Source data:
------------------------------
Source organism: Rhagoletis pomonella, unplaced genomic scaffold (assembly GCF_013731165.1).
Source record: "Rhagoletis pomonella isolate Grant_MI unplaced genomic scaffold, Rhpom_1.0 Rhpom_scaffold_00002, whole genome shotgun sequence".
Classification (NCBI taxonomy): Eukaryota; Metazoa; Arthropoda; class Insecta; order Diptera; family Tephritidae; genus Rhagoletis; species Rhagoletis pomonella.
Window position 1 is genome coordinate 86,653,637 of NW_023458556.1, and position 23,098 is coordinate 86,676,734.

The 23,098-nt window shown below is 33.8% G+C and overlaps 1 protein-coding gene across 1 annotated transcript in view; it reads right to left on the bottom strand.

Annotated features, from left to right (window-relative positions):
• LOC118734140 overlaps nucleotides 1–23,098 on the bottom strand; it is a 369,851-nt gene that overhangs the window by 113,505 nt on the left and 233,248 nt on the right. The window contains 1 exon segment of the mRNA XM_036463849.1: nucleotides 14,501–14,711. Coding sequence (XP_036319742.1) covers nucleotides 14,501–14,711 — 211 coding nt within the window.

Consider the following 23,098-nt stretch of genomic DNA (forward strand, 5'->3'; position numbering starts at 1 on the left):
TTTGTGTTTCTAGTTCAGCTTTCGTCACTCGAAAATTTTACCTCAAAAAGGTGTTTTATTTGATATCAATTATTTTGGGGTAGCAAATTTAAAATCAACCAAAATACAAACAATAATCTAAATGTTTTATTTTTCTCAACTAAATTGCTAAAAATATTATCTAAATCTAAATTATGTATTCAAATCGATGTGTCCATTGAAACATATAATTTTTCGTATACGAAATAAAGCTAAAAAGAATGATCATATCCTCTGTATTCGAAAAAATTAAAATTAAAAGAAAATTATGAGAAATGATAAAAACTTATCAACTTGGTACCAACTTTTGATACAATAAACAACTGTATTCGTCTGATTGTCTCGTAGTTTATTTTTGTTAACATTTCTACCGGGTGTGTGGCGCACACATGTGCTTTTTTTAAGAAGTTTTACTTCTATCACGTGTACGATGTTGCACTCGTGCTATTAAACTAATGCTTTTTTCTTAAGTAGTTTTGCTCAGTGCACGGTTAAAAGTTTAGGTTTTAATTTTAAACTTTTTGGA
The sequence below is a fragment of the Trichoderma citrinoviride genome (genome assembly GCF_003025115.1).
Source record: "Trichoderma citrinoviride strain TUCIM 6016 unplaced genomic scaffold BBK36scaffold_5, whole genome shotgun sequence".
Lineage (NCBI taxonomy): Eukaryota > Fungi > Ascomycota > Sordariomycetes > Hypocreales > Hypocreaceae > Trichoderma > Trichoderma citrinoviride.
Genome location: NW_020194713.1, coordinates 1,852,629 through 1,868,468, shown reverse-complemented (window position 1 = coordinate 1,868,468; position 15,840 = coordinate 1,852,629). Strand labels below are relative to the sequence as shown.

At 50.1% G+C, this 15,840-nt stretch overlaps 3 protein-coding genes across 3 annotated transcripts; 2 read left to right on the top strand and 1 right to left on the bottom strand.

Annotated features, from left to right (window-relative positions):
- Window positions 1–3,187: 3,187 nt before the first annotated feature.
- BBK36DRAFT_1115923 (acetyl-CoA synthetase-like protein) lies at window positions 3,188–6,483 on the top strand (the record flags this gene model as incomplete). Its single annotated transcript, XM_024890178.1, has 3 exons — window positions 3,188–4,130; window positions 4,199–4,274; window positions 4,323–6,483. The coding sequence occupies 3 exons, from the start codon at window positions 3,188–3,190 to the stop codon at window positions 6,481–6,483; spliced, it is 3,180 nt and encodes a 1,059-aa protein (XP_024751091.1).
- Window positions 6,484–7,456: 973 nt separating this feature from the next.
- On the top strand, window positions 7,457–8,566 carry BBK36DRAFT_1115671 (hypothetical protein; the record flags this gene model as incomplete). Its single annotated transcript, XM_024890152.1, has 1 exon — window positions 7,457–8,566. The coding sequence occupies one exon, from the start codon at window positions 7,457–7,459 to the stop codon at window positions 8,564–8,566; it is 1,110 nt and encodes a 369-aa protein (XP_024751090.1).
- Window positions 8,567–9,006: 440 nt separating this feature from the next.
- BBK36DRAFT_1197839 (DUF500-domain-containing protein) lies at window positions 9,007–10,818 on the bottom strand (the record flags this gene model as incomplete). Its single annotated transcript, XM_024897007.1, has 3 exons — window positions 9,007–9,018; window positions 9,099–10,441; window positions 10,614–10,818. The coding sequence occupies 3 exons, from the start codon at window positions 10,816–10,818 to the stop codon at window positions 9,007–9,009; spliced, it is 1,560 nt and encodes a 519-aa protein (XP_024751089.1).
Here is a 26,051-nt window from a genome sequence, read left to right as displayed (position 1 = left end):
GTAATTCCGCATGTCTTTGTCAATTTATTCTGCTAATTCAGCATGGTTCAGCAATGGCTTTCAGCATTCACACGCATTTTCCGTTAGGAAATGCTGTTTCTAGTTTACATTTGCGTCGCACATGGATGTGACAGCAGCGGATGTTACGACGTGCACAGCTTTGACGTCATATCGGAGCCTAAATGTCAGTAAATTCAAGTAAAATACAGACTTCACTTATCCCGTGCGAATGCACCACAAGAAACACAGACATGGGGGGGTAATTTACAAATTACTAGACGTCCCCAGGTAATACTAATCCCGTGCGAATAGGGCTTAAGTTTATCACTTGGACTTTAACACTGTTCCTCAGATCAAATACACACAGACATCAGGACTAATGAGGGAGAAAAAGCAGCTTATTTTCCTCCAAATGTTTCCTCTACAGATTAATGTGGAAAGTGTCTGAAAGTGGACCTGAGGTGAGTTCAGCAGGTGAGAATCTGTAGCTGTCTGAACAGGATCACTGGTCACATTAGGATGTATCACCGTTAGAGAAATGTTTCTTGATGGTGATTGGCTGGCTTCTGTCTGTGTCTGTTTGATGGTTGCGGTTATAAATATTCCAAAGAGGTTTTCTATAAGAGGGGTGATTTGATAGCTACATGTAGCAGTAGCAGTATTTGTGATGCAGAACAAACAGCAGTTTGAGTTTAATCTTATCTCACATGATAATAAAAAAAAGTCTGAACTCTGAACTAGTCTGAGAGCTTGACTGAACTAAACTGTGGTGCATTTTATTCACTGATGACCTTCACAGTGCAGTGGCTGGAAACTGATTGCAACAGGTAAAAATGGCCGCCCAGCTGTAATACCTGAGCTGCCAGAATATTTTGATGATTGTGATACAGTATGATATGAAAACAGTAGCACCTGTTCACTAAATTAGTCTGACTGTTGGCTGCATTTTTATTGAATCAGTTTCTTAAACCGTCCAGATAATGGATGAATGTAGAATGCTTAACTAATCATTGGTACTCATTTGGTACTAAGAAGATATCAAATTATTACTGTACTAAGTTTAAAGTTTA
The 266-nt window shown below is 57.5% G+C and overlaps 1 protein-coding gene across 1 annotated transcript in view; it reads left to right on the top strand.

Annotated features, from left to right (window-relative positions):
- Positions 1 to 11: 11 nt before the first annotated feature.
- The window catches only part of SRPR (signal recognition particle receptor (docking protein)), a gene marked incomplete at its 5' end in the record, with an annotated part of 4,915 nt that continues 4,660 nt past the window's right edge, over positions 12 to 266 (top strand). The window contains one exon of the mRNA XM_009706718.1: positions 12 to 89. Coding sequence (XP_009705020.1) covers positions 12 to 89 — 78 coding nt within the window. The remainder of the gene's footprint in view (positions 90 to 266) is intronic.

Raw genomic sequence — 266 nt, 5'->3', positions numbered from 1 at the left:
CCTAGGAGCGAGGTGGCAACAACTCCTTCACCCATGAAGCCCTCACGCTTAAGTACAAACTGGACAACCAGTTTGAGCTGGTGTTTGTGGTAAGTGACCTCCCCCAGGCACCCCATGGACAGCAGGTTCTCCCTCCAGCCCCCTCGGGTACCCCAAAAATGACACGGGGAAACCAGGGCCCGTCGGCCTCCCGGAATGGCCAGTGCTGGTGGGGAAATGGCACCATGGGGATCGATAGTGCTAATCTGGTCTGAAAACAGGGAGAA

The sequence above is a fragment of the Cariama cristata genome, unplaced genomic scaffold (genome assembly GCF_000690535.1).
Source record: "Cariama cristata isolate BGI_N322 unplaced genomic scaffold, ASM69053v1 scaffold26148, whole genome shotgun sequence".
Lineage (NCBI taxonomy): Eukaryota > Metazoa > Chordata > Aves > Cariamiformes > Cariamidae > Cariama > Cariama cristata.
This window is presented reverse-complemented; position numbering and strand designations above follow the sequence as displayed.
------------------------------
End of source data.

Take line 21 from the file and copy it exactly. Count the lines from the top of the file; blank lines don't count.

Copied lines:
- BBK36DRAFT_1197839 (DUF500-domain-containing protein) lies at window positions 9,007–10,818 on the bottom strand (the record flags this gene model as incomplete). Its single annotated transcript, XM_024897007.1, has 3 exons — window positions 9,007–9,018; window positions 9,099–10,441; window positions 10,614–10,818. The coding sequence occupies 3 exons, from the start codon at window positions 10,816–10,818 to the stop codon at window positions 9,007–9,009; spliced, it is 1,560 nt and encodes a 519-aa protein (XP_024751089.1).